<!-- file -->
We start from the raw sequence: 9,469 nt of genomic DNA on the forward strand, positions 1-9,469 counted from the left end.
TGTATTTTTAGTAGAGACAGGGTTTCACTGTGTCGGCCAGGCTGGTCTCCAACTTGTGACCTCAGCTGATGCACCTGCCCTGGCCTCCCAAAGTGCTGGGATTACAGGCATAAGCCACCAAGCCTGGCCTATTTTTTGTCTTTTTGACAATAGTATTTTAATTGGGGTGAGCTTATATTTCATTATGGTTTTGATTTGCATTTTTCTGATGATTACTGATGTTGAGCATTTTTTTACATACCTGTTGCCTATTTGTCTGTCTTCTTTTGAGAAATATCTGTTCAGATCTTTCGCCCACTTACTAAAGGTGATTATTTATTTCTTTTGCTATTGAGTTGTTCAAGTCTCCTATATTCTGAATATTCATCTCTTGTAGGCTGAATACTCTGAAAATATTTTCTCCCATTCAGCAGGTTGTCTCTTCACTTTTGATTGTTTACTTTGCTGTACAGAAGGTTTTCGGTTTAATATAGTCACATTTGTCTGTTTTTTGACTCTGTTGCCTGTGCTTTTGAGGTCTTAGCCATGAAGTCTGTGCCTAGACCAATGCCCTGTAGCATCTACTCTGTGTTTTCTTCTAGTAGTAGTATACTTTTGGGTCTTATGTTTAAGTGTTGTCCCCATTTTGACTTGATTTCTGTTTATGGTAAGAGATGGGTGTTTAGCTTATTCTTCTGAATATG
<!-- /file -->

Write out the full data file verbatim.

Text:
We start from the raw sequence: 9,469 nt of genomic DNA on the forward strand, positions 1-9,469 counted from the left end.
TGTATTTTTAGTAGAGACAGGGTTTCACTGTGTCGGCCAGGCTGGTCTCCAACTTGTGACCTCAGCTGATGCACCTGCCCTGGCCTCCCAAAGTGCTGGGATTACAGGCATAAGCCACCAAGCCTGGCCTATTTTTTGTCTTTTTGACAATAGTATTTTAATTGGGGTGAGCTTATATTTCATTATGGTTTTGATTTGCATTTTTCTGATGATTACTGATGTTGAGCATTTTTTTACATACCTGTTGCCTATTTGTCTGTCTTCTTTTGAGAAATATCTGTTCAGATCTTTCGCCCACTTACTAAAGGTGATTATTTATTTCTTTTGCTATTGAGTTGTTCAAGTCTCCTATATTCTGAATATTCATCTCTTGTAGGCTGAATACTCTGAAAATATTTTCTCCCATTCAGCAGGTTGTCTCTTCACTTTTGATTGTTTACTTTGCTGTACAGAAGGTTTTCGGTTTAATATAGTCACATTTGTCTGTTTTTTGACTCTGTTGCCTGTGCTTTTGAGGTCTTAGCCATGAAGTCTGTGCCTAGACCAATGCCCTGTAGCATCTACTCTGTGTTTTCTTCTAGTAGTAGTATACTTTTGGGTCTTATGTTTAAGTGTTGTCCCCATTTTGACTTGATTTCTGTTTATGGTAAGAGATGGGTGTTTAGCTTATTCTTCTGAATATG